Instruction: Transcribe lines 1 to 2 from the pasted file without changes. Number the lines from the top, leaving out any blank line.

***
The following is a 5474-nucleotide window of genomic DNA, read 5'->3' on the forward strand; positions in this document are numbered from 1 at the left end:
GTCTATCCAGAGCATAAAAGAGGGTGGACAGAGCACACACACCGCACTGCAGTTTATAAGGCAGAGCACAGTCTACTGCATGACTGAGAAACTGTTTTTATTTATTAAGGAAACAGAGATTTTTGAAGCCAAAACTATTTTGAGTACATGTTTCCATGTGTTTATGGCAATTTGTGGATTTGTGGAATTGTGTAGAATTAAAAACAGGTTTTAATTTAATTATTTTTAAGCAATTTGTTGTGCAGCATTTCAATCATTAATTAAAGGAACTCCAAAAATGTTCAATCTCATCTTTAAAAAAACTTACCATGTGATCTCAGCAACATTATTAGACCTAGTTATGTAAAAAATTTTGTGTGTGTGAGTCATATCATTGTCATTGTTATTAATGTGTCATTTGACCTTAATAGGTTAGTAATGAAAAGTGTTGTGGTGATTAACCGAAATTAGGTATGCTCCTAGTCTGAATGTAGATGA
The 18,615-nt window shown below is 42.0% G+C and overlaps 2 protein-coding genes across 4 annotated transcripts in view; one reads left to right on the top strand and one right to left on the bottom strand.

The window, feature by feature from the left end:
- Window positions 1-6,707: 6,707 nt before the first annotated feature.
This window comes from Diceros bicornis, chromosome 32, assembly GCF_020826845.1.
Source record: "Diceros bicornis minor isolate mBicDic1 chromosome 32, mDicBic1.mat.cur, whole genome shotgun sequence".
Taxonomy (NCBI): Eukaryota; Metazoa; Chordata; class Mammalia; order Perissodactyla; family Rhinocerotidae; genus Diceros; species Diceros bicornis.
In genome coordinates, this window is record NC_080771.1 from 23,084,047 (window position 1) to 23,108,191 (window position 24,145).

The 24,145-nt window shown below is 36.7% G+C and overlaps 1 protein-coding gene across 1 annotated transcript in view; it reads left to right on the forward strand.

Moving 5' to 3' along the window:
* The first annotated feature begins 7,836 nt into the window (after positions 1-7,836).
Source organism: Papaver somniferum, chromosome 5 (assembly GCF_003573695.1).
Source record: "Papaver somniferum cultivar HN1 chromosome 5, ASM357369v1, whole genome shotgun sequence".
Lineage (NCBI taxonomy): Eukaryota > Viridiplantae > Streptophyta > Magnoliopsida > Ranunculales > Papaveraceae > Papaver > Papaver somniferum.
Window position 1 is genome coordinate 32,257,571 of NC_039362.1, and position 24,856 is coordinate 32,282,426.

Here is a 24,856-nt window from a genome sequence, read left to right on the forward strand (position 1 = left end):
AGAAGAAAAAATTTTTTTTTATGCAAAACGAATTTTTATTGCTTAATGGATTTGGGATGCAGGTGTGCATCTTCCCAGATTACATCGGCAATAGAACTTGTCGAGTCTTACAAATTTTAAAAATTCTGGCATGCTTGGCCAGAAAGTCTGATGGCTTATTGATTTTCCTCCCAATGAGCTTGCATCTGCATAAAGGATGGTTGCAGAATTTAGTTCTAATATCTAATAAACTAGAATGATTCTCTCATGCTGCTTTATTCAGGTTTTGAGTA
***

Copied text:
The following is a 5474-nucleotide window of genomic DNA, read 5'->3' on the forward strand; positions in this document are numbered from 1 at the left end:
GTCTATCCAGAGCATAAAAGAGGGTGGACAGAGCACACACACCGCACTGCAGTTTATAAGGCAGAGCACAGTCTACTGCATGACTGAGAAACTGTTTTTATTTATTAAGGAAACAGAGATTTTTGAAGCCAAAACTATTTTGAGTACATGTTTCCATGTGTTTATGGCAATTTGTGGATTTGTGGAATTGTGTAGAATTAAAAACAGGTTTTAATTTAATTATTTTTAAGCAATTTGTTGTGCAGCATTTCAATCATTAATTAAAGGAACTCCAAAAATGTTCAATCTCATCTTTAAAAAAACTTACCATGTGATCTCAGCAACATTATTAGACCTAGTTATGTAAAAAATTTTGTGTGTGTGAGTCATATCATTGTCATTGTTATTAATGTGTCATTTGACCTTAATAGGTTAGTAATGAAAAGTGTTGTGGTGATTAACCGAAATTAGGTATGCTCCTAGTCTGAATGTAGATGA